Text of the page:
DiEM and Co.
The European Crisis is leading to rampant chauvinism, racism, and disintegration. Driven by this dynamic Europe is governed by state-of-emergency politics. Austerity, an intensified dismantling of labour and social rights and an inhuman, militarized border regime are being implemented in authoritarian ways, while asylum law is being whittled away.
Simple democratic demands – whether the hope for shelter and protection from war, for a good life for all, or the simple idea that elections should influence political decisions – are rejected by the ruling institutions.
Since 2011, democracy movements have been putting up resistance, first mainly in Greece and Spain. Now, after the Greek experience, with the submission of the Syriza government to the new Memorandum, diverse initiatives are trying to advance a democracy movement that also operates on a European level – before it is too late and disintegration leads to a fall back into the 1930s.
With this aim, Yanis Varoufakis and Srecko Horvat are proposing the founding of a European platform. The ‘DiEM25’ initiative was presented on the 9 February in Berlin with major media coverage. It attracted great interest, and the Volksbühne’s spaces could not contain the crowd, which was in part remedied by video transmissions in spaces of the Rosa Luxemburg Foundation and other venues as well as live streaming. The initiative struck a chord amongst many who want to be able, finally, to do something. Varoufakis and Horvat are not aiming at the usual suspects but want also to speak to social democratic and liberal democratic forces. DiEM25 wants to connect self-organization, local work, and a transnational project. “It is doubtful that this can succeed. Movements are not founded in press conferences. But despite this the Varoufakis initiative is important”, as Raul Zelik aptly puts it. It is generating attention around the hope for another Europe. In these times, this is already a great deal. “If organizational processes do not take place on the local level, which change the life and thinking of frustrated passive spectators, then a right-wing revolution will continue to take the streets. It is precisely those who do not feel represented, those who are furious at the ‚democratic establishment’ who must be given a perspective beyond that of the right-wing mob, and they can only learn this through their own democratic praxis”, in the words of Margarita Tsomou.
The initiative around the so-called Plan B (Mélanchon, Zoe Konstantopoulou, Lafontaine et al.) is also pursuing a debate on a new direction for the process of European integration and not only a debate on a left exit, ‘lexit’ (Owen Jones), from the euro. Its strategic focus aims at an alternative currency and financial system and hopes to harness the disillusionment and rejection of the European Union. However, the spectrum of participants at the 23 – 24 January meeting in Paris was narrow and mostly characterized by prominent politicians and economists. The rejection of reforming the euro and the European institutions limits the initiative’s power of attraction and has injected a spirit of discord within the European left.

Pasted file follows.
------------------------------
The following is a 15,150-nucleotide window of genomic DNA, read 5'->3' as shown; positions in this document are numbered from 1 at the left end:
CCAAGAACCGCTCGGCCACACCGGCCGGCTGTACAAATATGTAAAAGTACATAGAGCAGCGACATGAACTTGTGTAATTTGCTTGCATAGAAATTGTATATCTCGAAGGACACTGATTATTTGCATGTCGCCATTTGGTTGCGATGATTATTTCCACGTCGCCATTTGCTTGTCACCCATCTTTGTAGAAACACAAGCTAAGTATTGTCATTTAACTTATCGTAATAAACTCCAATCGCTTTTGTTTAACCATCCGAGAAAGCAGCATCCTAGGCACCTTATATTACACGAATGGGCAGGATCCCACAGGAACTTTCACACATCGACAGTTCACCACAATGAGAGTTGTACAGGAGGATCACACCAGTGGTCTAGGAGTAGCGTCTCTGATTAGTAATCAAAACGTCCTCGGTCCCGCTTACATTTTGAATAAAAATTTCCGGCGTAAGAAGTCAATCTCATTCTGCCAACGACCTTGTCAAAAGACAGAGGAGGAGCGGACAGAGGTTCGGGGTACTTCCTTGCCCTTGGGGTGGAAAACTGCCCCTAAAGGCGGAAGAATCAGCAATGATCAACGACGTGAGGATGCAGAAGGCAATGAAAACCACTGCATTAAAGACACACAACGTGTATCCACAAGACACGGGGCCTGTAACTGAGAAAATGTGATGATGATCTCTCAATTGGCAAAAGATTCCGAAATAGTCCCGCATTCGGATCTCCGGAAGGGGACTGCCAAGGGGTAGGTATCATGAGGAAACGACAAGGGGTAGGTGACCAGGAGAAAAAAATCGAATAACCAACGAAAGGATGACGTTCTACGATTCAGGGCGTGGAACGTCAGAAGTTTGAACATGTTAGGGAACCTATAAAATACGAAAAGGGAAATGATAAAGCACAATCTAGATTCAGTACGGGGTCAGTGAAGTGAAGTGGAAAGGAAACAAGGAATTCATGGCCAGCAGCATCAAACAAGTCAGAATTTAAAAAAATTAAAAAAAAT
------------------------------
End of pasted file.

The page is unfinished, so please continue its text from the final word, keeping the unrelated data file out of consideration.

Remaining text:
A Plan B has to be broader, as recommended by the initiative around Miguel Urbán of Podemos, which called for a meeting for a Plan B in Madrid on 19 – 21 February. Almost 2,500 people came. It is meant to be distinctly more movement-oriented, even if Spain’s big movements, like the PAH, were largely absent and its forms are very traditional, in no way corresponding to the character of the new movements. It was thematically broader: currency and institutions, debt, ecology, work, and not least the border regime and the movement of refugees were at the centre of the discussion. Its effect was more like a social forum of long ago: some European nexuses met, like the Debt Network, which was a good thing, but that would have happened in any case without this meeting. Some things were not even discussed in relation to Europe: for example the dismantling of labour laws and healthcare systems or the ecological crisis. Apart from a few moments, the dramatic sharpening of the European crisis was not even addressed. If Plan B in Paris was too narrow, the Madrid Plan B ended in a truly random enumeration of desirable items and declarations. But there was also a perceptible will to bring things together: DiEM25 was invited as well as the Paris Plan B initiative, Blockupy, and the GUE/NGL. But this good will was repeatedly annulled by mutual attempts at monopolization and the one-sided declaration against the euro and the EU, as for example in the prominent interventions by Zoe Konstantopoulou right after the painstakingly formulated declaration of consensus was read out loud.
The network AlterSummit is also continuing to attempt a European coordination of activities – with limited effect. Radical left movements like Blockupy, by contrast, are relying on manifold processes of intervention in concrete everyday organizing in connection with transnational assemblies and civil disobedience, but they are still in a process of strategic clarification. Blockupy is oriented strategically to actions in spring 2017 and the beginning of the electoral campaign for the German Bundestag. The initiative ‘Refounding Europe’, mostly based in the trade unions, is also oriented to the situation in Germany with a view to addressing the situation in Europe. A fall congress is planned, for it is not enough to rely on movement in Europe’s periphery – there must also be movement in the core of the authoritarian crisis regime in Germany.